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Senate committee sought investigation of Bannon, raised concerns about Trump family testimony

Del Quentin Wilber, Chris Megerian, Sarah D. Wire and Jennifer Haberkorn, Los Angeles Times on

Published in News & Features

WASHINGTON -- The Senate Intelligence Committee sent a bipartisan letter to the Justice Department asking federal prosecutors to investigate Steve Bannon, a former Trump confidant, for potentially lying to lawmakers during its investigation of Russian interference in the 2016 presidential election.

The letter, a copy of which was reviewed by the Los Angeles Times, was signed by the panel's then-chairman, Republican Sen. Richard Burr, and its ranking Democrat, Sen. Mark Warner.

It also raised concerns about testimony provided by family members and confidants of President Donald Trump that appeared to contradict information provided by a former deputy campaign chairman to special counsel Robert S. Mueller III. Those it identified as providing such conflicting testimony were the president's son Donald Trump Jr., his son-in-law Jared Kushner, former Trump campaign chairman Paul Manafort and former White House communications director Hope Hicks.

The letter, which has not before been made public, was sent July 19, 2019, to Deborah Curtis, a top prosecutor in the U.S. attorney's office in Washington, D.C. It is not clear what action the Justice Department has taken on the referral. Kerri Kupec, a Justice Department spokeswoman, declined to comment.

"As you are aware, the Committee is conducting an investigation into Russian interference in the 2016 election," the letter states. "As part of that inquiry, and as a result of witness interviews and document production, we now have reason to believe that the following individuals may have committed a criminal act."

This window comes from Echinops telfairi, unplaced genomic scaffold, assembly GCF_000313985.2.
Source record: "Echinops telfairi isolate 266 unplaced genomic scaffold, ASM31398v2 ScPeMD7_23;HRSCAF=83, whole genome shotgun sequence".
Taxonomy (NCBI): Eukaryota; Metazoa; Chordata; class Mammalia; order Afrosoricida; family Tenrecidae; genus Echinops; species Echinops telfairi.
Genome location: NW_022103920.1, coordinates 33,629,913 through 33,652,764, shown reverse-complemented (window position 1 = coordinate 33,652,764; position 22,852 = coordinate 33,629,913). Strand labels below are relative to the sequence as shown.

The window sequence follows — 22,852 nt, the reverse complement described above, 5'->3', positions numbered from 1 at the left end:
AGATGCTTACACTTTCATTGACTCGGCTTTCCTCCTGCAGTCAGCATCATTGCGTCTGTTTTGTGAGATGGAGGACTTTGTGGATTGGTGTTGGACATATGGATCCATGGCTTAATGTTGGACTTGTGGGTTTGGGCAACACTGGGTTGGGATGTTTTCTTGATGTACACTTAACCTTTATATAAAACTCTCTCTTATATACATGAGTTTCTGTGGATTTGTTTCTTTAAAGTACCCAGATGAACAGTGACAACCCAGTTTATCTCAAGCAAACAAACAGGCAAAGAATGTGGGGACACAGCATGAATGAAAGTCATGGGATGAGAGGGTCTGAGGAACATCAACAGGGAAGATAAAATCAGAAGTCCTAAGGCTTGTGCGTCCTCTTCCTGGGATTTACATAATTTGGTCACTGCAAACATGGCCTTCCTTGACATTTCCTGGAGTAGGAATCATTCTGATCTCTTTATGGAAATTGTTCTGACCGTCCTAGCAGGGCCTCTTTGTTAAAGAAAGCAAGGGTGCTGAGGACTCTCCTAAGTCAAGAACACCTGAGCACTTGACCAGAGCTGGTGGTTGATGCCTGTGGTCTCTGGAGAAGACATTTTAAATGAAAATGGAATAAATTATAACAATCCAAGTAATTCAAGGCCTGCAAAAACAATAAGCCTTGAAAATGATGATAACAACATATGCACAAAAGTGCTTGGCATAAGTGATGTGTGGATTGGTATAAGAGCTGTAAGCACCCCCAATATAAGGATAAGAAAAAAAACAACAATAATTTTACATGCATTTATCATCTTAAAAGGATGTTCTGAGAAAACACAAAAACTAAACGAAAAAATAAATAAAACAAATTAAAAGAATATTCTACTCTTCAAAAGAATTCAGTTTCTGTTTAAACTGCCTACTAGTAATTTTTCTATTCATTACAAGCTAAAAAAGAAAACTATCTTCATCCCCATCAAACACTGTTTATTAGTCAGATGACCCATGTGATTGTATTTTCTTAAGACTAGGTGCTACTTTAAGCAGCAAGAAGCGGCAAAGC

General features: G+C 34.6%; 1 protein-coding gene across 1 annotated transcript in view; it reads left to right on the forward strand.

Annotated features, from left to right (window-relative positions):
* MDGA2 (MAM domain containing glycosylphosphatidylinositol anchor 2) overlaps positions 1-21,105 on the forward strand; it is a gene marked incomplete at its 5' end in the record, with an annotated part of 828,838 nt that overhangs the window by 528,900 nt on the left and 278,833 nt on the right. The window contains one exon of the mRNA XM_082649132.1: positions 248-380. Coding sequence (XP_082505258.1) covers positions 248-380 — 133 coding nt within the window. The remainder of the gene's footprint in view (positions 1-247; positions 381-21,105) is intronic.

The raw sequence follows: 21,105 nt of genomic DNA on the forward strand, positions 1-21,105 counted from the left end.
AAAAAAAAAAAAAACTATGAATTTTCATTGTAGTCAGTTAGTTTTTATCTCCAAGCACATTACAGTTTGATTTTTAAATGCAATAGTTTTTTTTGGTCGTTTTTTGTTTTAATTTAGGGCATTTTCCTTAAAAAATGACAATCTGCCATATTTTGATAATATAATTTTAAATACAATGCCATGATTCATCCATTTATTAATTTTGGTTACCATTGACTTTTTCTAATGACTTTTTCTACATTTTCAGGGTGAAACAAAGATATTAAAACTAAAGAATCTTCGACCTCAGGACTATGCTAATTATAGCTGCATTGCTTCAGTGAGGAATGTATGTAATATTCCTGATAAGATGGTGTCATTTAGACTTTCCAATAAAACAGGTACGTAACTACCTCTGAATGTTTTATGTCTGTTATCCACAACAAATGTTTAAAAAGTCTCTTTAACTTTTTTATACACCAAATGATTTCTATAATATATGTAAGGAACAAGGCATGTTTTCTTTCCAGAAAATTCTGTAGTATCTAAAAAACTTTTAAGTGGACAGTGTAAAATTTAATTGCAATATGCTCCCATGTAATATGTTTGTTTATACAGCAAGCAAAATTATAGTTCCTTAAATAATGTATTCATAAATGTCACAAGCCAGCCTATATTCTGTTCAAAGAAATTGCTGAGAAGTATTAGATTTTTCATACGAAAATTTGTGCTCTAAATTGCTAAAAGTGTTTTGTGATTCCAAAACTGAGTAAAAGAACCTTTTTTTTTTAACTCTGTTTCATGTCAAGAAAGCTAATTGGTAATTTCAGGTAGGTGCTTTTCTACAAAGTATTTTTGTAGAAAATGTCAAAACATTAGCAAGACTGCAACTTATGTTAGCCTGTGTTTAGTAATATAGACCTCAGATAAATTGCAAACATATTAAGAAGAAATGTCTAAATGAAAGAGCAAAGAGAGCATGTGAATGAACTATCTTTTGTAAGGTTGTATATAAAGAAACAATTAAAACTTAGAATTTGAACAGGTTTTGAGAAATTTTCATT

The letter then names Bannon, the chief executive of the 2016 Trump campaign and later a top White House strategist, and two other men -- Erik Prince, a private security contractor, and Sam Clovis, who served as co-chairman of Trump's campaign.


Criminal referrals from Capitol Hill have been somewhat common since Trump took office in 2017. But this one is rare because it involves the bipartisan leaders of a Senate panel that conducted its own probe without devolving into the partisan bickering that consumed its counterpart in the House of Representatives.

Disclosure of the letter comes as the Senate Intelligence Committee is close to releasing its final report on the panel's own investigation into Russian election meddling.

"The Committee will not discuss referrals," said a spokesman for Sen. Marco Rubio, R-Fla., the acting chairman of the committee. "And those who in order to score cheap political points are speculating on or claim to know the identities of those referred are committing a grotesque injustice."

Rubio took over the chairmanship after Burr stepped down amid an investigation into insider trading ahead of the pandemic.


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